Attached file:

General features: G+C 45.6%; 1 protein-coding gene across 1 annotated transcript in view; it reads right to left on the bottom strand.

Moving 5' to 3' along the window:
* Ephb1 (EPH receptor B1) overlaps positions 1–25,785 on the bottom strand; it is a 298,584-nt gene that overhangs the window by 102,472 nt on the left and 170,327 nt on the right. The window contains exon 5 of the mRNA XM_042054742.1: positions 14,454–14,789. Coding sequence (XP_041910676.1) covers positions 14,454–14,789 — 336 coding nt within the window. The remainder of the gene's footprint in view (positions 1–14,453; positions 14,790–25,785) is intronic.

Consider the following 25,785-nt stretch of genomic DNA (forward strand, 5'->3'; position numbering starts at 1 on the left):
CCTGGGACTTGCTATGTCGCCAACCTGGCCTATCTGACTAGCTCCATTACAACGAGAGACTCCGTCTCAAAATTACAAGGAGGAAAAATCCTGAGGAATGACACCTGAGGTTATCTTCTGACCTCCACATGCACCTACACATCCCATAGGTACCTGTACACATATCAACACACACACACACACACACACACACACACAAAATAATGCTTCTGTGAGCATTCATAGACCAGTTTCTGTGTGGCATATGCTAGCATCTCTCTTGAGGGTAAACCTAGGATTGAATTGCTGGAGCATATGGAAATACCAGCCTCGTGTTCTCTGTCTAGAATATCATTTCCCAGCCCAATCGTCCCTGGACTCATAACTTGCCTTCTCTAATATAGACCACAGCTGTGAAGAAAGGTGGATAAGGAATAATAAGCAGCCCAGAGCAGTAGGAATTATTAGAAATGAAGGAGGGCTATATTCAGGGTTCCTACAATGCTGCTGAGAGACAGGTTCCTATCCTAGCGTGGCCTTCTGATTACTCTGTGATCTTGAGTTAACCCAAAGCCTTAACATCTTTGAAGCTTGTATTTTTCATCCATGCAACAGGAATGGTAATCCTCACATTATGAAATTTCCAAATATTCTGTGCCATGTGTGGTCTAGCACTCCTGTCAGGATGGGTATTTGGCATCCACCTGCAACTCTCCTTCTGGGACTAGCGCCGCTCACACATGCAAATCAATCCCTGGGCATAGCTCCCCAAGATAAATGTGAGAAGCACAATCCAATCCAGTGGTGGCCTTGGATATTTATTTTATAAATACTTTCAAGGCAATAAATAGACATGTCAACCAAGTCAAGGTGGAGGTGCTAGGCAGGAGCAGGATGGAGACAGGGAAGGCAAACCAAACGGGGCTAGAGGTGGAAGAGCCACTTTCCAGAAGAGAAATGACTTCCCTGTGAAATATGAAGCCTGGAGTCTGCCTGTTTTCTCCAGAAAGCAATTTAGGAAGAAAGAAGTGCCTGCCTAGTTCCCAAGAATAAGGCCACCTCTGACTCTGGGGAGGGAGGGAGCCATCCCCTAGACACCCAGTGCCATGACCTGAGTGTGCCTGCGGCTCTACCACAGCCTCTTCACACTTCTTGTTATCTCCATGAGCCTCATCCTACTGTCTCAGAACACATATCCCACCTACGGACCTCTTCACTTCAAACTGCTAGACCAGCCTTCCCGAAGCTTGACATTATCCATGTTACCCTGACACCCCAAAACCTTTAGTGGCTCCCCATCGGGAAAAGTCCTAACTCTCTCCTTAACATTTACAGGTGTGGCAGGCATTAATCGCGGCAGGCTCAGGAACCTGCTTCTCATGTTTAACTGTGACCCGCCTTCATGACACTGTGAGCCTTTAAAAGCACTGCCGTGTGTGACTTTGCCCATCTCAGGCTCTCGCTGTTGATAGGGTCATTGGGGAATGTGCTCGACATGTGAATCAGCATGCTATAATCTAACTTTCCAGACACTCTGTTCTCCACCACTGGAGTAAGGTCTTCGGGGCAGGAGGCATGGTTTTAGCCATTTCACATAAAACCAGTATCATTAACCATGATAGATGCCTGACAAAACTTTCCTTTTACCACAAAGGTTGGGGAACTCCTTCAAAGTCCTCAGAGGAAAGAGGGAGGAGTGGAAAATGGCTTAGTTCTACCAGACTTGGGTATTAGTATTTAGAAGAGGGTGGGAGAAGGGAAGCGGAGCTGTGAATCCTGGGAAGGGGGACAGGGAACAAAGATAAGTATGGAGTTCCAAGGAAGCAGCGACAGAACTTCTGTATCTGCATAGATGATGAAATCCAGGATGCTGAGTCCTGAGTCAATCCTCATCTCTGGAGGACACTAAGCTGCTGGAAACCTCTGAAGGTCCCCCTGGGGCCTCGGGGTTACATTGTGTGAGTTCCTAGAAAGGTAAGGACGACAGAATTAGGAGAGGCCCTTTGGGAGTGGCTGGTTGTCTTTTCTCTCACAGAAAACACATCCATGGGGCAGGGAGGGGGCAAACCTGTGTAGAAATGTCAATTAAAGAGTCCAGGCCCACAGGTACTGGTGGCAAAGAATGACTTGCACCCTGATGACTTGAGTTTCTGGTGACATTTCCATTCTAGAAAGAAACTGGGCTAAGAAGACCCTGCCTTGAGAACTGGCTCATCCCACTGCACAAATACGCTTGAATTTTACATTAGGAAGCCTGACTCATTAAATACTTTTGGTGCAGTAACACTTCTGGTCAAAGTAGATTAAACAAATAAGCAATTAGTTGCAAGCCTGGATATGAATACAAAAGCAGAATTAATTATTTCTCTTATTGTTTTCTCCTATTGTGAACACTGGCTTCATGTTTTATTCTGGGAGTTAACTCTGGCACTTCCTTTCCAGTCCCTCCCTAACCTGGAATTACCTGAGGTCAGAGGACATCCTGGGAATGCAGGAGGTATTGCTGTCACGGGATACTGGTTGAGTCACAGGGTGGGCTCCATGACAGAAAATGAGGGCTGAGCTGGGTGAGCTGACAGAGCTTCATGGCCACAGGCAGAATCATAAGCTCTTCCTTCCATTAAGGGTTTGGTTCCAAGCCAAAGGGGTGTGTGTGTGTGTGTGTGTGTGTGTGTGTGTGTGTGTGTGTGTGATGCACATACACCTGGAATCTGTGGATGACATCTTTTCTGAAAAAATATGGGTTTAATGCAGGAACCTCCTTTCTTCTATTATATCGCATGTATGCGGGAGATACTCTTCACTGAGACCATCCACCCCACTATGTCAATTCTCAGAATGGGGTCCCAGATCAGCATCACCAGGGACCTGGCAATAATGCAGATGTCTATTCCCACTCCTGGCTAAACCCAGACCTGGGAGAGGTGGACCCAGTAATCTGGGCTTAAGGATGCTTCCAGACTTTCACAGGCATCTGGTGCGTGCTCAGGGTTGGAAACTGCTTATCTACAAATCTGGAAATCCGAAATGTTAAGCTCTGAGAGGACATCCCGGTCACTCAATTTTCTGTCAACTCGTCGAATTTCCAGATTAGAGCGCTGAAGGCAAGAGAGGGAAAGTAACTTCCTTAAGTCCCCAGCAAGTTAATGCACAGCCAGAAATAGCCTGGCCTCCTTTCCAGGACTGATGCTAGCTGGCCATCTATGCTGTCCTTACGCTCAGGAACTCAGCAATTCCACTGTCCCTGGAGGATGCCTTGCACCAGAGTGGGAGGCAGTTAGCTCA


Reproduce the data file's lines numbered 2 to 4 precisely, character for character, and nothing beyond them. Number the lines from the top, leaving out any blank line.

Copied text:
Moving 5' to 3' along the window:
* Ephb1 (EPH receptor B1) overlaps positions 1–25,785 on the bottom strand; it is a 298,584-nt gene that overhangs the window by 102,472 nt on the left and 170,327 nt on the right. The window contains exon 5 of the mRNA XM_042054742.1: positions 14,454–14,789. Coding sequence (XP_041910676.1) covers positions 14,454–14,789 — 336 coding nt within the window. The remainder of the gene's footprint in view (positions 1–14,453; positions 14,790–25,785) is intronic.

Consider the following 25,785-nt stretch of genomic DNA (forward strand, 5'->3'; position numbering starts at 1 on the left):